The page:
Join The Conversation With Mishpacha's Weekly Newsletter



Shabbos Goes Global

Esther Teichtal

The morning after South African Chief Rabbi Warren Goldstein’s wildly successful Shabbos Project last year — in which a majority of South Africa’s 75,000 Jews kept Shabbos, many for the first time ever — he set his eyes on the entire world. Would it be possible for Jews across the globe to keep one Shabbos together? In a little over a month we’ll find out.

Wednesday, September 10, 2014

It’s so profound, yet so glaringly obvious. Observant Jews have been keeping Shabbos since Har Sinai, and every frum Yid knows the Gemara (Shabbos 118b) that if the Jewish People were to keep two Shabbosim the world would experience Redemption. And who can forget that old MBD hit, “Just one Shabbos and we’ll all be freeeee…” Is it possible for the world’s Jewish community to keep one Shabbos together? South African Chief Rabbi Warren Goldstein believes it is. When he launched the Shabbos Project this year — in which Jews across the globe will celebrate an authentic Shabbos on Parshas Noach of 5775 — he was inspired by the wildly successful local version of program, which galvanized the South African Jewish community on Parshas Lech Lecha of 2013. On that Shabbos last year, the majority of South Africa’s 75,000 Jews — from religious to unaffiliated — came together to mark the day from the eve of October 11 through the 12th. The campaign, the brainchild of Rabbi Goldstein and his wife Gina, used billboards, mass media advertising, and social media (which went viral) to rally the entire gamut of South African Jews. Now he has his sights on the entire world. So, is all of this a gimmick to bring Mashiach? “We’re not talking about playing games to bring Geulah,” Rabbi Goldstein says, explaining that there is something deeper happening. “What is geulah?” he asks. “Chazal teach us that geulah means transformation, and the mitzvah of Shabbos has a redemptive quality that is transformational. Of all the mitzvos, Shabbos has the power to transform Klal Yisrael — culturally, as a matter of identity, as a declaration of emunah, and as a gateway to a Torah way of life.” He adds that the ills of modern society have wrought a grave fragmentation of family and self, and that Shabbos has the particular power to help heal those fissures. “People have a deep need nowadays to connect to their family and their inner selves. People are searching for togetherness in a splintered world.”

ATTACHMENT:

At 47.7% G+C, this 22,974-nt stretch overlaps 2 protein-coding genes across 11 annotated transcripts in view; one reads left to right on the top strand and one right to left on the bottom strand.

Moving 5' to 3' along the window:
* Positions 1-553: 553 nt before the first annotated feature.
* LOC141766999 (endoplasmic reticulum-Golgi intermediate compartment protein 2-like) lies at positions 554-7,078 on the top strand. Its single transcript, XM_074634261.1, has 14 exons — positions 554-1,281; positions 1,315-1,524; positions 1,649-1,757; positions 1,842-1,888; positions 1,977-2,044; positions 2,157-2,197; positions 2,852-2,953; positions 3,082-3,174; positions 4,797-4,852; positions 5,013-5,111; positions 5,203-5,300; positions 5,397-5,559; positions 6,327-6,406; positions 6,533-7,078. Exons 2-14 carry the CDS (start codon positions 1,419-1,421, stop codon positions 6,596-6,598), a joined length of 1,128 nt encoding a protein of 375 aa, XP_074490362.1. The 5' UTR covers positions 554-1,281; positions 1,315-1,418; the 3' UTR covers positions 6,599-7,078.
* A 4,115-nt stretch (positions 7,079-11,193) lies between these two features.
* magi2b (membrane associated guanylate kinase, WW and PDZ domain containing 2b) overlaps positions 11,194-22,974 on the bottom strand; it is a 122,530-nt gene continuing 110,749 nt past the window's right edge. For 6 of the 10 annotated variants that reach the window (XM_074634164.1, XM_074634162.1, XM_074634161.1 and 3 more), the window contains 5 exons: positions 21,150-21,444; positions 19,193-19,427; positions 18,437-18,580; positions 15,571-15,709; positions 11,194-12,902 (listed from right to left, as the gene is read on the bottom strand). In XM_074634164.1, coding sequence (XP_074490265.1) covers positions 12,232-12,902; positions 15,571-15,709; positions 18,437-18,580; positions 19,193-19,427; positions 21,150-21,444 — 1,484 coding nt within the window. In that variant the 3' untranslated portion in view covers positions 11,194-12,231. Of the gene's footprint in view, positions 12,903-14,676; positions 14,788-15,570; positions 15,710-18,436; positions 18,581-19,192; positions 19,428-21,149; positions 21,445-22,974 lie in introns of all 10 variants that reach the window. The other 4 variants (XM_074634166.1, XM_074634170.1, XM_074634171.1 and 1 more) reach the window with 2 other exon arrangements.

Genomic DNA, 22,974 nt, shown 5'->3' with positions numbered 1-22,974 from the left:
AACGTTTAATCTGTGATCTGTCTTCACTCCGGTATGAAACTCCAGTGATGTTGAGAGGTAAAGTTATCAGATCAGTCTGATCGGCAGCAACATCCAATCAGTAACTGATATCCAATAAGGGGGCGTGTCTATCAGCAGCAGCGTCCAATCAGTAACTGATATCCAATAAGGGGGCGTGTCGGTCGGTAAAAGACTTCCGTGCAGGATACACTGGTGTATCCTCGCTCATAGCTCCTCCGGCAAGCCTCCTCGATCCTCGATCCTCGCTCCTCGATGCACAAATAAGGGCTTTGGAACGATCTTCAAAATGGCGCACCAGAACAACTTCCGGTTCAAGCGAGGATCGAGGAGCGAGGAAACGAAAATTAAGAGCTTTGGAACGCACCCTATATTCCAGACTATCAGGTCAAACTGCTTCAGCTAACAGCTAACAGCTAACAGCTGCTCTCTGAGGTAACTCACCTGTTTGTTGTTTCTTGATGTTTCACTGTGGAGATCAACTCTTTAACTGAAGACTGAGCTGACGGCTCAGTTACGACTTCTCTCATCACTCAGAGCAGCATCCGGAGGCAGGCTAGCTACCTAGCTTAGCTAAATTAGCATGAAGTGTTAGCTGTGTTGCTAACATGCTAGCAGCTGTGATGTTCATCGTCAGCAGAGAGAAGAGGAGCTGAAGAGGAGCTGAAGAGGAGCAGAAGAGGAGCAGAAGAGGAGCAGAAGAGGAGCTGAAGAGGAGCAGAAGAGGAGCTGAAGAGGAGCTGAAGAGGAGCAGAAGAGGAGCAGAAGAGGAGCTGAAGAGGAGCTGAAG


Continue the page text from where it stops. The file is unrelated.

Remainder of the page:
To read the rest of this story, please buy this issue of Mishpacha or sign up for a weekly subscription

Share this page with a friend. Fill in the information below, and we'll email your friend a link to this page on your behalf.

Your name
Your email address
You friend's name
Your friend's email address
Please type the characters you see in the image into the box provided.
CAPTCHA
Message


MM217
 
What’s in a Name?
Shoshana Friedman “What does Writer X have to say this week?”
Atonement — Fake and Real
Yonoson Rosenblum White confessionals and faux rituals
Four Walls Coming Full Circle
Eytan Kobre All the while, there’s been a relationship in the offing...
And Yet We Smile
Yisroel Besser We are the nation that toils to be happy at all costs
Out of This World
Rabbi Henoch Plotnick Dirshu Hashem b’himatzo — we are in Hashem’s company now...
Steven and Jonathan Litton
Rachel Bachrach The co-owners of Litton Sukkah, based in Lawrence, NY
Tali Messing
Moe Mernick Tali Messing, engineering manager at Facebook Tel Aviv
Sick Note
Jacob L. Freedman “Of course, Dr. Freedman. Machul, machul, machul”
Avoiding Health Columns Can Be Good for You
Rabbi Emanuel Feldman Only one reliable guide for good health: our Torah
Endnote: Side Notes
Riki Goldstein Most Jewish music industry entertainers have side profes...
Me, Myself, and Why
Faigy Peritzman Where there’s no heart and no love, there’s no point
Can’t Do It Without You
Sarah Chana Radcliffe When you step up to the plate, you build your home team
Eternal Joy
Mrs. Elana Moskowitz The joy of Succos is the fruit of spiritual victory
The Appraiser: Part III
D. Himy, M.S. CCC-SLP and Zivia Reischer Make sure your child knows his strengths
Hidden Special Needs
Rena Shechter You won’t see his special needs, but don’t deny them
Dear Wealthy Friend
Anonymous There’s no need for guilt. I am truly happy for you